an official New Hampshire government website
New Hampshire Department of Environmental Services
Air Quality Forecast
Monday, December 22, 2014

This page provides forecast information on New Hampshire's air quality. The information can be used to help you plan your daily activities and protect your health. You can also learn what the current air pollution levels are in your area by clicking on the Current Air Quality link.

Air Quality Forecast
The pollutant of concern for the period:  Fine Particles
County Saturday
December 20

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Sunday
December 21

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Monday
December 22

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Tuesday
December 23

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Belknap GOOD GOOD MODERATE GOOD
Carroll GOOD GOOD MODERATE GOOD
Cheshire GOOD MODERATE MODERATE MODERATE
Coos GOOD GOOD MODERATE GOOD
Grafton GOOD GOOD MODERATE GOOD
Hillsborough GOOD MODERATE MODERATE GOOD
Merrimack GOOD GOOD MODERATE GOOD
Rockingham GOOD MODERATE MODERATE GOOD
Strafford GOOD GOOD MODERATE GOOD
Sullivan GOOD GOOD MODERATE GOOD
Region Saturday
December 20

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Sunday
December 21

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Monday
December 22

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Tuesday
December 23

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Seacoast* GOOD GOOD MODERATE GOOD
High Elevations** GOOD GOOD GOOD GOOD
* coastal Rockingham county
** elevations above 3000 ft in Carroll, Coos and Grafton counties

Relative Pollutant Levels Chart Comparison
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Range for Ozone: 0 to 64 parts per billion.
Range for Fine Particles: 0 to 15 micrograms per cubic meter. Range for Ozone: 65 to 84 parts per billion.
Range for Fine Particles: 16 to 40 micrograms per cubic meter. Range for Ozone: 85 to 104 parts per billion.
Range for Fine Particles: 41 to 65 micrograms per cubic meter. Range for Ozone: 105 to 124 parts per billion.
Range for Paticles: 66 to 150 micrograms per cubic meter.

The air quality forecast for New Hampshire is also available on the New Hampshire Department of Environmental Services' Air Quality Information Line at (800) 935-SMOG.

The forecast is made for two different air pollutants:  ground-level ozone and particle pollution.  The pollutant whose concentration is highest relative to federal standards is shown in the table above.  An Air Quality Action Day is issued when unhealthy levels are forecast for either pollutant.

Ground-level ozone, more commonly called summertime smog, is formed when pollutants (nitrogen oxides and volative organic compounds) react chemically in the presence of sunlight.   Since ground-level ozone is a summertime pollutant, air quality forecasts for ozone are provided from April through September.

Fine Particle Pollution consists of both solid and liquid particles that are less than 2.5 microns in diameter (a micron is a millionth of a meter).  Exposure to particle pollution is associated with numerous serious health effects.  Air quality forecasts for particle pollution are provided year-round.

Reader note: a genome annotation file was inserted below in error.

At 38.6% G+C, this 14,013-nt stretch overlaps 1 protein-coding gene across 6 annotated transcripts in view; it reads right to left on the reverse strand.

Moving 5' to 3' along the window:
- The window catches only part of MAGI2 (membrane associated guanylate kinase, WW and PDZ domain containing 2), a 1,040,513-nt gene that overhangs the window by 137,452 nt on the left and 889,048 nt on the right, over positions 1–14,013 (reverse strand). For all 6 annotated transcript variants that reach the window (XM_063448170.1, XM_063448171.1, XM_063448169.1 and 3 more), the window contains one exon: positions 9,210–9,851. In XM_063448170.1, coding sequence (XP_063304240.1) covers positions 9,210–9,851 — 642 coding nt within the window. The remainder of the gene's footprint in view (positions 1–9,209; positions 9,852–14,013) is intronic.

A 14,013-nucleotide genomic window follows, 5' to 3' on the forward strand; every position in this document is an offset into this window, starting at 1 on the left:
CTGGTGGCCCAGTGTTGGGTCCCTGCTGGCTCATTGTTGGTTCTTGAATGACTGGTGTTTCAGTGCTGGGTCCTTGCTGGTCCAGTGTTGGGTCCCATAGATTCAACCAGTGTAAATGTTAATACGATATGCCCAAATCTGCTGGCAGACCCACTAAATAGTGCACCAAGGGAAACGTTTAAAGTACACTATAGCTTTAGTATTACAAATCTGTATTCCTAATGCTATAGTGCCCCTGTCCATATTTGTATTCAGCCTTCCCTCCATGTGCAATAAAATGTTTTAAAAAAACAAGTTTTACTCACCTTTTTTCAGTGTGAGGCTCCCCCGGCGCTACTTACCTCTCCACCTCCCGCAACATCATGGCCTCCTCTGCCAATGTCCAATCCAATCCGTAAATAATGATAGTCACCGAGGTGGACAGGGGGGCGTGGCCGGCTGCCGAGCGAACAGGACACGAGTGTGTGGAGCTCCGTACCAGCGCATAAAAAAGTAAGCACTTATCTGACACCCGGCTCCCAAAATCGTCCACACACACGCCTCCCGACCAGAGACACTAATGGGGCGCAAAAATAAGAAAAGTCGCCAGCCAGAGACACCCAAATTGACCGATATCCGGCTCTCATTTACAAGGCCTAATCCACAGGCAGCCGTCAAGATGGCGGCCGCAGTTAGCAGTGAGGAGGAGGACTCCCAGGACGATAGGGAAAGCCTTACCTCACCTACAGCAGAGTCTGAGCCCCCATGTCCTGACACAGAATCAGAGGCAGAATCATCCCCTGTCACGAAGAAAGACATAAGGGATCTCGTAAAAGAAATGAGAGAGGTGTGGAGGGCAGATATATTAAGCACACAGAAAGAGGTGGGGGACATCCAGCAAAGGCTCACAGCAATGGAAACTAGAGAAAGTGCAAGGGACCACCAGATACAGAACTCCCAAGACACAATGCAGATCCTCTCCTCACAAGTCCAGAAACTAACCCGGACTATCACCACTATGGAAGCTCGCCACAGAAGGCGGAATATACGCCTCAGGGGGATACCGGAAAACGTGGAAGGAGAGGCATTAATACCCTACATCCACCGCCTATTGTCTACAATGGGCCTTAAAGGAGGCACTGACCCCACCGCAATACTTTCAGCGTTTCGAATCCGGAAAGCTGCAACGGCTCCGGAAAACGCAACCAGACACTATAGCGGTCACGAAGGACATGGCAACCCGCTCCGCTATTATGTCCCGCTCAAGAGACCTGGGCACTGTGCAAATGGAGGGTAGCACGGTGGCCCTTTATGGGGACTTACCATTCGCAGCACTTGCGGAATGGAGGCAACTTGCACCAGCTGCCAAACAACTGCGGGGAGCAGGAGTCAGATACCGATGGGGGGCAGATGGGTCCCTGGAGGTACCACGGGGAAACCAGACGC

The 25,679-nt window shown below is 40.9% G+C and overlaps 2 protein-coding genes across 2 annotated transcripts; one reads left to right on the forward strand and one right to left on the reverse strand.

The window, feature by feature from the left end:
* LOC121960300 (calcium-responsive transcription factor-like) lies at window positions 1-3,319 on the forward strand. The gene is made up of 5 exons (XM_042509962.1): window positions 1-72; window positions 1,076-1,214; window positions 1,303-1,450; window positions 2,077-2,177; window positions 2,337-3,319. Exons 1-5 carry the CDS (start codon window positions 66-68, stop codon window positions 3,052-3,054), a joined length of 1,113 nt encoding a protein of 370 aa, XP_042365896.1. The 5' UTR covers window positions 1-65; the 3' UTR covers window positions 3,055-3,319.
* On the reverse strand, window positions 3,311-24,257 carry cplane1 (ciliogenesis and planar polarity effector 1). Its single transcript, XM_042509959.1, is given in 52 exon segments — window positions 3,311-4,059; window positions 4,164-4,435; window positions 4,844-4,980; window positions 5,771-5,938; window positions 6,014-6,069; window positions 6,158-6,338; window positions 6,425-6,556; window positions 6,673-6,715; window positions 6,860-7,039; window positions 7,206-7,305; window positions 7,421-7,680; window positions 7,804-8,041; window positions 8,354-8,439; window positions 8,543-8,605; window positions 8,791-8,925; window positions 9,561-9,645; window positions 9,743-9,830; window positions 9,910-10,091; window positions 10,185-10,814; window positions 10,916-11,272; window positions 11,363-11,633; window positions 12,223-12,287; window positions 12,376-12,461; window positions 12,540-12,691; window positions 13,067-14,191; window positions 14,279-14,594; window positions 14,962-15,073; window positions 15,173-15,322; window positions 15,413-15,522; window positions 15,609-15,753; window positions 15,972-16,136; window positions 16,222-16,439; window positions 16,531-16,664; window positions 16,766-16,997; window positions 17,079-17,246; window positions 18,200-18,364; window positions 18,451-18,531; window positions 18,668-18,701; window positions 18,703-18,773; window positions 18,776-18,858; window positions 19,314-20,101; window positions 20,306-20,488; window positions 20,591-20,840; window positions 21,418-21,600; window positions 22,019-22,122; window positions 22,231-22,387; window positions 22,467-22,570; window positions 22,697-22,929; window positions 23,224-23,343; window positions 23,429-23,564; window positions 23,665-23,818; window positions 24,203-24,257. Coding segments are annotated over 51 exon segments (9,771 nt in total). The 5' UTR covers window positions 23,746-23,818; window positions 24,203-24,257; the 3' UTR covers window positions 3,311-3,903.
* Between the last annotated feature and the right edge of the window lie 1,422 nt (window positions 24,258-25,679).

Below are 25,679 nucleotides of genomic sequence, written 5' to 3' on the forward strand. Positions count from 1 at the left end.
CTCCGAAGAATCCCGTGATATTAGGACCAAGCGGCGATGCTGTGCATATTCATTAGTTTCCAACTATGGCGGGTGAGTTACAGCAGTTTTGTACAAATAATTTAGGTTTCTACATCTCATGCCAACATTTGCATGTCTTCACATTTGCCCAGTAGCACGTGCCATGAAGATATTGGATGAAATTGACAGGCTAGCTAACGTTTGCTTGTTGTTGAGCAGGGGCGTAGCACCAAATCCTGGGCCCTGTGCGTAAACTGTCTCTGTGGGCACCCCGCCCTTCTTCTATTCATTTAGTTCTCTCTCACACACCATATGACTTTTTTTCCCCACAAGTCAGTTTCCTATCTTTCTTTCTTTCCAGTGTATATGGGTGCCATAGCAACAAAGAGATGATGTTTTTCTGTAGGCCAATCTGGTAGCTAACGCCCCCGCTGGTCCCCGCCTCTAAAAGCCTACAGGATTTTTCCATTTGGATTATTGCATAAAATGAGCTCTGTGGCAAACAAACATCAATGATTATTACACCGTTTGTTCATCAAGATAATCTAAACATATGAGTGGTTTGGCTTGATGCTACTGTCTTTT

Air Quality Guide for Ozone and Particle Pollution

Air Quality Descriptor

Populations Affected & Recommended Actions

Ozone

Particle Pollution
(fine particles)

GOOD

No health impacts expected in this range.

No health impacts expected in this range.

MODERATE

Unusually sensitive people* should consider limiting prolonged outdoor exertion. Unusually sensitive people* should consider limiting prolonged exertion.

UNHEALTHY FOR SENSITIVE GROUPS

Active children and adults, and people with respiratory disease, such as asthma, should limit prolonged outdoor exertion. 

People with heart or lung disease, older adults, and children should reduce prolonged or heavy exertion.
UNHEALTHY Active children and adults, and people with respiratory disease, such as asthma, should avoid prolonged outdoor exertion; everyone else, especially children, should limit prolonged outdoor exertion. People with heart or lung disease, older adults, and children should avoid prolonged or heavy exertion.  Everyone else should reduce prolonged or heavy exertion.

VERY UNHEALTHY

 Active children and adults, and people with respiratory disease, such as asthma, should avoid all outdoor exertion. Everyone else, especially children, should limit outdoor exertion.

People with heart or lung disease, older adults, and children should avoid all physical activity outdoors.  Everyone else should avoid prolonged or heavy exertion.
HAZARDOUS Everyone should avoid all outdoor exertion. Everyone should avoid all physical activity outdoors; people with respiratory or heart disease, the elderly and children should remain indoors and keep activity levels low.

* Unusually sensitive refers to individual people who are highly vulnerable to the effects of air pollution.

Related Topics


NH Department of Environmental Services | 29 Hazen Drive | PO Box 95 | Concord, NH 03302-0095
(603) 271-3503 | TDD Access: Relay NH 1-800-735-2964 | Hours: M-F, 8am-4pm
copyright 2008. State of New Hampshire